Wole Soyinka

A Dance of the Forests

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A Dance of the Forests Summary

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Acclaimed Nigerian author and playwright Wole Soyinka’s debut play, A Dance of the Forests, widely considered one of the most challenging of his plays to interpret, is inspired by Yoruba belief systems and is an allegory for modern Nigerian society. In the play, Soyinka uses various reincarnations of the same characters to reveal the seamy underside of Nigerian life, encouraging viewers to celebrate Nigerian independence and make better choices than their forefathers. The play was first staged in 1960, on the anniversary of Nigerian independence.

The plays opens as two characters, the Dead Man and Dead Woman, emerge from their burial places in the earth to come back to life in the middle of a forest. The man and woman ask all who pass by their burial place to take their cases and learn about their lives. They claim to have been a Captain and his wife in their past lives, tortured and brutally murdered by the Emperor Mata Kharibu and his wife, Madame Tortoise. The man and woman reveal that they were sent to the Gathering of the Tribes by the god, Aroni, to take the places of the ancestors the living called upon to join them during the ceremony.

Four characters come upon the Dead Man and Dead Woman in the forest. Each of them has also been chosen by the god Aroni to learn more about their past lives and atone for the sins they committed before they were born. The first is a woman, Rola, who was once known as Madame Tortoise. The second is Adenebi, who was, in a past life, a court historian during the time of the Emperor Mata Kharibu. The third is a soothsayer, who has the same role in this life as he did when he worked for the Emperor Mata Kharibu. The final visitor is an artist, Demoke, who was a poet in his past life but is now a talented carver.

First, Obaneji, the spirit of the forest posing as a human man, invites the four walkers to welcome the Dead Man and Dead Woman by dancing. Their dance is interrupted when a reckless spirit, Eshuoro arrives, claiming that Demoke caused the death of his apprentice by pushing the man out of the araba tree they were carving together. Another god, Ogun, defends Demoke, who claims that he wanted to cut down the araba tree. Another story is told of a great fire in the forest, like the Biblical flood, which killed sixty-five of the seventy inhabitants.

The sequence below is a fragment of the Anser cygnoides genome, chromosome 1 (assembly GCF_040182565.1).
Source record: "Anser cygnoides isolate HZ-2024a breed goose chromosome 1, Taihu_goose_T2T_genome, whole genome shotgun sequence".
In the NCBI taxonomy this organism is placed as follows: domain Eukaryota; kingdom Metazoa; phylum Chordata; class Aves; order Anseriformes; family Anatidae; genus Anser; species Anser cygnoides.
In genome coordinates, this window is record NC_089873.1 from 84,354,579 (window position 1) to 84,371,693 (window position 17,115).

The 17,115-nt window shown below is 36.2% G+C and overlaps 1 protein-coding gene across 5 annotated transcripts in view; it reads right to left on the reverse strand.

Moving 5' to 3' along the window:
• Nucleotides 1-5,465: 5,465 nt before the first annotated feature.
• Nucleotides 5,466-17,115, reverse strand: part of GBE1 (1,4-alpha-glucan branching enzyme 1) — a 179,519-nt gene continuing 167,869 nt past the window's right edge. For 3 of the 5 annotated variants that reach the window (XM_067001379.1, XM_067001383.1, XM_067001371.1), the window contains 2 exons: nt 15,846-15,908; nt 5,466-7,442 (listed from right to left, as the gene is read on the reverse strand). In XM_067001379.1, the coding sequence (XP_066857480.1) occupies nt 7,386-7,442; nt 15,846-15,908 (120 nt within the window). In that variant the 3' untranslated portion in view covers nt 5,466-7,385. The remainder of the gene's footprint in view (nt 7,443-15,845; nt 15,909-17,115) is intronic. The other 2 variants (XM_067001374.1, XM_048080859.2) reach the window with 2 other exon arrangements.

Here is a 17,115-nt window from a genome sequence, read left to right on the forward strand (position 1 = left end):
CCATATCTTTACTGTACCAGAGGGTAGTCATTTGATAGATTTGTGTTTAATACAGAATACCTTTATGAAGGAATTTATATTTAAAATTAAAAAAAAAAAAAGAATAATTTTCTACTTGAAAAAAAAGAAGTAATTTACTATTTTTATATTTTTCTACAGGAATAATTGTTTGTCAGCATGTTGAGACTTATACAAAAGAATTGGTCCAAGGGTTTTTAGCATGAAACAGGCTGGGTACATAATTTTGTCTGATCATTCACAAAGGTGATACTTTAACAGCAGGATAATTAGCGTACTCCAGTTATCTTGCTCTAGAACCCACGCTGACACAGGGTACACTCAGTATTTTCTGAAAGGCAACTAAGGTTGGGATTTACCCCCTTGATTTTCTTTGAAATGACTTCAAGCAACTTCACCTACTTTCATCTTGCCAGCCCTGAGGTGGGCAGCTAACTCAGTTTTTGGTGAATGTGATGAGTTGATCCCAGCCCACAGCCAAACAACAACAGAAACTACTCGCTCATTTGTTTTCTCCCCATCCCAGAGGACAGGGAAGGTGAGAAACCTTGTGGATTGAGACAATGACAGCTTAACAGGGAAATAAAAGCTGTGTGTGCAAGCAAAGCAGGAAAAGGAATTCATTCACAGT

Eventually, the play moves back in time to the past lives of each of the characters, revealing the ways they intersect with the lives of the Dead Man and Dead Woman. This section of the play depicts the court of Mata Kharibu; each of the four walkers is part of his court. The court counselors, they are guilty of the crimes committed by the Emperor during their period in power.

The Dead Man, it is soon revealed, was a prominent soldier in the Emperor’s army. He refused to go to war when Kharibu attacked a neighboring tribe to rescue Madame Tortoise, his queen and wife. In punishment for his lack of loyalty, the soldier is castrated and sold as a slave. His wife, who comes in moments later, is pregnant – Soyinka does not reveal how she is killed. It is clear that each of the court counselors is guilty of the sins of their past selves.

The play ends when petrol trucks smoke out the characters, clearing the forest. The head of the forest claims that it is his role to purge the human race of crushing habit, in order to create a new and clean life without sin. Demoke is then returned to the land of the living by climbing up a burning totem; he is asked what he learned during his time among the gods.

Wole Soyinka is a Nigerian Yoruba writer known for his plays, poems, and essays. He was the first African to receive the Nobel Prize in Literature in 1986. Soyinka is critical of many of Nigeria’s military dictatorships, and other tyrannies on the African continent. He was a professor of Comparative Literature in Ife for many decades before becoming a professor in America at Cornell, Emory, and other prestigious universities. He has written more than a dozen plays, two novels, eight collections of poetry, and five memoirs, among other works.